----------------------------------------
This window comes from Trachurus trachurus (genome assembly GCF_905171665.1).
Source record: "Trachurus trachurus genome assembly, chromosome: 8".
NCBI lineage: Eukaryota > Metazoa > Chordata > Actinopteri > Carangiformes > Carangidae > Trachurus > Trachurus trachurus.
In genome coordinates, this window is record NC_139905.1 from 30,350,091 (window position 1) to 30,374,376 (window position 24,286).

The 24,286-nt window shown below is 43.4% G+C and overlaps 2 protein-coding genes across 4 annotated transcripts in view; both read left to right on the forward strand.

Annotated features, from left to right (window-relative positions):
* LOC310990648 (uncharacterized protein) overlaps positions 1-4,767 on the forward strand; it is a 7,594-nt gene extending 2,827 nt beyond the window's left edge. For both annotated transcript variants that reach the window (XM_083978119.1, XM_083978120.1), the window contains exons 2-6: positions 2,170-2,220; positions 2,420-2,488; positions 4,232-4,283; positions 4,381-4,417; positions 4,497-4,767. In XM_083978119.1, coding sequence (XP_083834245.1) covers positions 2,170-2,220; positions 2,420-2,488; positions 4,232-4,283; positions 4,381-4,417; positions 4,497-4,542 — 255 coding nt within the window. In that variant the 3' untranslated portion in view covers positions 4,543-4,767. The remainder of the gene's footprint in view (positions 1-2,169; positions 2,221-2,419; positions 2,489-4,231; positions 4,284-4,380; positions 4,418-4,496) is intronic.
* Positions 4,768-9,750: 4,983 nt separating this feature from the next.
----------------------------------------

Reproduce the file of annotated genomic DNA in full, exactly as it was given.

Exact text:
This window comes from Trachurus trachurus (genome assembly GCF_905171665.1).
Source record: "Trachurus trachurus genome assembly, chromosome: 8".
NCBI lineage: Eukaryota > Metazoa > Chordata > Actinopteri > Carangiformes > Carangidae > Trachurus > Trachurus trachurus.
In genome coordinates, this window is record NC_139905.1 from 30,350,091 (window position 1) to 30,374,376 (window position 24,286).

The 24,286-nt window shown below is 43.4% G+C and overlaps 2 protein-coding genes across 4 annotated transcripts in view; both read left to right on the forward strand.

Annotated features, from left to right (window-relative positions):
* LOC310990648 (uncharacterized protein) overlaps positions 1-4,767 on the forward strand; it is a 7,594-nt gene extending 2,827 nt beyond the window's left edge. For both annotated transcript variants that reach the window (XM_083978119.1, XM_083978120.1), the window contains exons 2-6: positions 2,170-2,220; positions 2,420-2,488; positions 4,232-4,283; positions 4,381-4,417; positions 4,497-4,767. In XM_083978119.1, coding sequence (XP_083834245.1) covers positions 2,170-2,220; positions 2,420-2,488; positions 4,232-4,283; positions 4,381-4,417; positions 4,497-4,542 — 255 coding nt within the window. In that variant the 3' untranslated portion in view covers positions 4,543-4,767. The remainder of the gene's footprint in view (positions 1-2,169; positions 2,221-2,419; positions 2,489-4,231; positions 4,284-4,380; positions 4,418-4,496) is intronic.
* Positions 4,768-9,750: 4,983 nt separating this feature from the next.